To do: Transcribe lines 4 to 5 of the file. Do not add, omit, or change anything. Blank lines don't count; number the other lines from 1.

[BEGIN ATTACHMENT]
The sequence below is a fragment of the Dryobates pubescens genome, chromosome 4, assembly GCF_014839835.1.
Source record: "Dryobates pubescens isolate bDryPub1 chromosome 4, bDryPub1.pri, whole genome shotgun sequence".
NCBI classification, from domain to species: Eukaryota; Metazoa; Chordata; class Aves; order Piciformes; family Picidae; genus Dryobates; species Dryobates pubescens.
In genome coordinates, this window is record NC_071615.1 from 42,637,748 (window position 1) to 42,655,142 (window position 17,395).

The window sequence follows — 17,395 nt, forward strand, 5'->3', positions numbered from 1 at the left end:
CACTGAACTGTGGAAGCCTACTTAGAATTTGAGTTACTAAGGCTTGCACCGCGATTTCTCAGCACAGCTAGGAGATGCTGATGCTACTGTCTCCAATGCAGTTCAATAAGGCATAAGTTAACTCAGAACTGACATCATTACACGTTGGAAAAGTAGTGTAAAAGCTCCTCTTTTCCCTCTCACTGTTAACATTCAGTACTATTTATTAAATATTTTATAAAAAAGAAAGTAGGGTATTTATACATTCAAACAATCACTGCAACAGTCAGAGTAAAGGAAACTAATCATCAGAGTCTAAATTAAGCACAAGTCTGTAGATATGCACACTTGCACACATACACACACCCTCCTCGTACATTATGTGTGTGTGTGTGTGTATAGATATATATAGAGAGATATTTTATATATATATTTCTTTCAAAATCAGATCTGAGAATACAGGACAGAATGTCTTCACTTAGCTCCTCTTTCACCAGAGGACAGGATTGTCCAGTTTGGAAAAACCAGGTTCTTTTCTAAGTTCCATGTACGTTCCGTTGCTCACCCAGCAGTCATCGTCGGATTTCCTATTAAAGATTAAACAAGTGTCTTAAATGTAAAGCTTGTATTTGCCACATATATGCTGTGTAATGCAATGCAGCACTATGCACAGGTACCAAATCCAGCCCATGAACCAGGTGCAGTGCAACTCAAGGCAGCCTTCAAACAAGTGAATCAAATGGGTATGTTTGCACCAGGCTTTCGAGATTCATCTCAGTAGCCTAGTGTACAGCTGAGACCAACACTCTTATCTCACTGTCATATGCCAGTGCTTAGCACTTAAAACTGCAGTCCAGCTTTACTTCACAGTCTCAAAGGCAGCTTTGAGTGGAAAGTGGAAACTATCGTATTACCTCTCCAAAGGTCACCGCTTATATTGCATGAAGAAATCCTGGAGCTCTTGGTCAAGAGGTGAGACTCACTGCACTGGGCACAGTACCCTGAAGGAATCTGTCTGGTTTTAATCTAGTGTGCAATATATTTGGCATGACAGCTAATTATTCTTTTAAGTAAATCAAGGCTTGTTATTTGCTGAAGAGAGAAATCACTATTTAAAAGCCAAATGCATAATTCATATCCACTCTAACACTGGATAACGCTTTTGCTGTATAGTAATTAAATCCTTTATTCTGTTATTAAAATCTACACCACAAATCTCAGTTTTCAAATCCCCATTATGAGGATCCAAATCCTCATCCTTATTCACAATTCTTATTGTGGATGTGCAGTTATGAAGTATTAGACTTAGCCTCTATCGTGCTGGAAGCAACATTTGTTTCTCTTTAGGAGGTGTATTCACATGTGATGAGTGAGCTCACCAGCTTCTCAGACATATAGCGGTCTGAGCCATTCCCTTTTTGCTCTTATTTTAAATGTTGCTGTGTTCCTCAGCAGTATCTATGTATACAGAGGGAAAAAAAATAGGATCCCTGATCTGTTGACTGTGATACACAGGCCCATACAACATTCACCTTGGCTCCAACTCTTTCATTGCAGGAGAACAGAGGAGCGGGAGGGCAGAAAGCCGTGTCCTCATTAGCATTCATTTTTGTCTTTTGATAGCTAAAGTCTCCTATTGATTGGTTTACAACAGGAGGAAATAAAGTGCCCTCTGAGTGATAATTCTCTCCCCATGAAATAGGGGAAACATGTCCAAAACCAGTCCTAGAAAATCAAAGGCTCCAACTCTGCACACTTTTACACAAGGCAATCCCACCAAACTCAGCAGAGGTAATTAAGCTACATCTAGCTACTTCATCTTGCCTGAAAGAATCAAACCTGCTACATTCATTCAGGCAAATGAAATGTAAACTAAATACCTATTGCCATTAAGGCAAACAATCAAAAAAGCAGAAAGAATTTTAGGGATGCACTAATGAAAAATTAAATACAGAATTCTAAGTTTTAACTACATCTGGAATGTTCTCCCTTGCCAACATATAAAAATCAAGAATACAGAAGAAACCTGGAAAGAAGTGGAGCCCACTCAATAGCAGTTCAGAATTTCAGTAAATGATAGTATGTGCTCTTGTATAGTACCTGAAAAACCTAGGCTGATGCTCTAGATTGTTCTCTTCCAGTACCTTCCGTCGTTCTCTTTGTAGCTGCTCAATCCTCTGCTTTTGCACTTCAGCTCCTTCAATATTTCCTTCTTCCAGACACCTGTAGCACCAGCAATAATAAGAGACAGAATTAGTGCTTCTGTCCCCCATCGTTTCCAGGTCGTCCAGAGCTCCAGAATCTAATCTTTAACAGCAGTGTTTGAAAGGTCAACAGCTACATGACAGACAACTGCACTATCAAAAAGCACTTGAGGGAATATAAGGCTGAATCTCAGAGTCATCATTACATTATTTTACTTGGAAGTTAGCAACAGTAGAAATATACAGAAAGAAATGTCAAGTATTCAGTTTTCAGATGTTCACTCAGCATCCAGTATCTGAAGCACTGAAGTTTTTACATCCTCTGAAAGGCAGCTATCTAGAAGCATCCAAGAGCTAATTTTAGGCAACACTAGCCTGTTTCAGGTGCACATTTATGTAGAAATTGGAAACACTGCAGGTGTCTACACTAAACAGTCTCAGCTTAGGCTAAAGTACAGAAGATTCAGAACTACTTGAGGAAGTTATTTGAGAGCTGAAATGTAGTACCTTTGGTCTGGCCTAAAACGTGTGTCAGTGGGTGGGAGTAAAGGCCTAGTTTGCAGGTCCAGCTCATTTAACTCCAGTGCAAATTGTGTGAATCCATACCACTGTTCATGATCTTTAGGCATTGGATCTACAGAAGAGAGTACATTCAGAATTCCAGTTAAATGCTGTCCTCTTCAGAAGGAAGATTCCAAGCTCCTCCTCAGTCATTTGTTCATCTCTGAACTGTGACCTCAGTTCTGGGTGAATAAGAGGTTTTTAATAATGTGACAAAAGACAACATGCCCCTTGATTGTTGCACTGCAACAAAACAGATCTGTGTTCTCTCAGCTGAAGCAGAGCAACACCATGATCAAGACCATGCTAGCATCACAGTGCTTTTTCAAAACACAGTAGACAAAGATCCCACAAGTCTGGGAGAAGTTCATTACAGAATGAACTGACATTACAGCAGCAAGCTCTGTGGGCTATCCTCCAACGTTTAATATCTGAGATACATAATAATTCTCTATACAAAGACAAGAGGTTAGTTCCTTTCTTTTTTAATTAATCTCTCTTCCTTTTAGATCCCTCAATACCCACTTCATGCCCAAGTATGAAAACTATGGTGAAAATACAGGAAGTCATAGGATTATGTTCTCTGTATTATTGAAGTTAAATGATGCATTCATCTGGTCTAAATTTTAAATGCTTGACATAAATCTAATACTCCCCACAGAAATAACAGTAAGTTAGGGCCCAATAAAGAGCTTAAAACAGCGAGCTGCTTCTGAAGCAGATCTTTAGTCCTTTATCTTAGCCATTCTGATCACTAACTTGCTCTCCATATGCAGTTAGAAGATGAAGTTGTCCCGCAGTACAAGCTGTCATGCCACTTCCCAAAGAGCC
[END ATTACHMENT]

In genome coordinates, this window is record NC_071615.1 from 42,637,748 (window position 1) to 42,655,142 (window position 17,395).

The window sequence follows — 17,395 nt, forward strand, 5'->3', positions numbered from 1 at the left end: